In this country, we like to “do it ourselves.” We prefer self-service check outs to waiting in line for a cashier at the grocery store. We flock to the self-service salad bars and ice cream stations at local restaurants to dish up our own culinary masterpieces. We like customizing our own vacations by choosing our hotels, air travel arrangements and sightseeing options online and on our own.
The Cisco® Customer Experience Report even noted that 61% of global consumers would be open to shopping at a fully automated “self-service” store with vending machines and kiosk stations offering a virtual customer service.
We’ve taken the concept of self service to work as well. Employee self-service solutions are fast gaining ground with portals that allow employees to view pay slips, apply for jobs and manage their health insurance choices and 401K plans.
So it’s no surprise that businesses like the concept of self-service for cloud computing. Cloud self-service allows users to set up and launch applications and services in the cloud on their own. They can get what they want, when they want, the way they want.
In fact, in its definition of the cloud, the National Institute of Standards and Technology’s (NIST), notes that one of the five essential characteristics of the cloud is on-demand self-service. A user can unilaterally provision computing capabilities, including computing power, storage, and network services, as needed automatically without requiring human interaction with each service provider. Capabilities can be elastically provisioned and released, in some cases automatically, to scale rapidly to meet changing demands.
Self-service in the cloud offers numerous benefits, ranging from cost reduction and transparency to faster execution of customer demands and enhanced user experience. It can work in various ways. Cloud self-service can take place over the Internet using web applications or services provided by a third-party provider partnering with the CSP. Or, a CSP may have its own back-end system for self-provisioning. In some companies, IT will set up a dedicated portal that allows business unit leaders and end users to request cloud resources to run their applications.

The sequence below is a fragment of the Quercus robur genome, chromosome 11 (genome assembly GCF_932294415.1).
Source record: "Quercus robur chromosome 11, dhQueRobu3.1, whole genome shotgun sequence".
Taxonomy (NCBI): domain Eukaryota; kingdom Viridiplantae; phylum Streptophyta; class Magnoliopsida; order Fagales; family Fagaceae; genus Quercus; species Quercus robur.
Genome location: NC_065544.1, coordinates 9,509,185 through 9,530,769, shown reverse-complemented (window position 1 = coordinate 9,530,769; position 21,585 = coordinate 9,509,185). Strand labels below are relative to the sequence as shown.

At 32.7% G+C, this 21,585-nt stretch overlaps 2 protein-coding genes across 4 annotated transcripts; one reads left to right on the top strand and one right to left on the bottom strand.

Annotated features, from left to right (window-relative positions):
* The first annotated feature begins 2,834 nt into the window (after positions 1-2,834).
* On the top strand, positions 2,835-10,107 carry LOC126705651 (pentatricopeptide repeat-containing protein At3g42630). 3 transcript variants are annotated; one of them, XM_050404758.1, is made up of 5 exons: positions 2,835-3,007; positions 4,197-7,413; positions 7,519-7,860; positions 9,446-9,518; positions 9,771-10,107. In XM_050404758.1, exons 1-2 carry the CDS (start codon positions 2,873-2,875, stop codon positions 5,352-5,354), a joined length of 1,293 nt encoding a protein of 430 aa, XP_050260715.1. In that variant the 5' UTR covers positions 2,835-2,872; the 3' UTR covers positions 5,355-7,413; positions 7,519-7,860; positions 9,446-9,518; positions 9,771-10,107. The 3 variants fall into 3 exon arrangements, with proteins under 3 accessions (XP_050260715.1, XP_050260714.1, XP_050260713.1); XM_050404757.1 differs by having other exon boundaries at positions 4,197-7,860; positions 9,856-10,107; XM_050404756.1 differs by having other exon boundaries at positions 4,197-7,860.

Many of these portals are paired with service catalogs, which list applications available for self-provisioning that sanctioned by the organization’s IT department. IT can set up specific back-end policies to automatically assign compute, storage and network resources to support these applications, along with security and performance settings.
However, not all clouds are self-service. Nor do they need to be. But for businesses that want speed and simplicity in their cloud services, self-service is a must.
So is there anything that differentiates clouds that offer self-service? For the most part, all will employ their own versions of user portals and offer similar capabilities. However, there are a few that stand out, including Peak 10.
In the Peak 10 Enterprise Cloud, the self-service portal offers visibility into resource commitments and availability, with the ability to free up resource utilization with automatic recommendations based on historical usage (right sizing). The combined information provides a clear picture of actual performance of the systems, and enables companies to optimize their IT resources and budget. Numerous reports on performance and other metrics can be generated as well.
Combined with the tailoring Peak 10 already does to make sure the cloud solutions it provides its customers best meet their needs, this right-sizing capability makes the Peak 10 Enterprise Cloud a great option for businesses want cloud services delivered their way ─ and with the information to make sure that their way is the most efficient, economical way.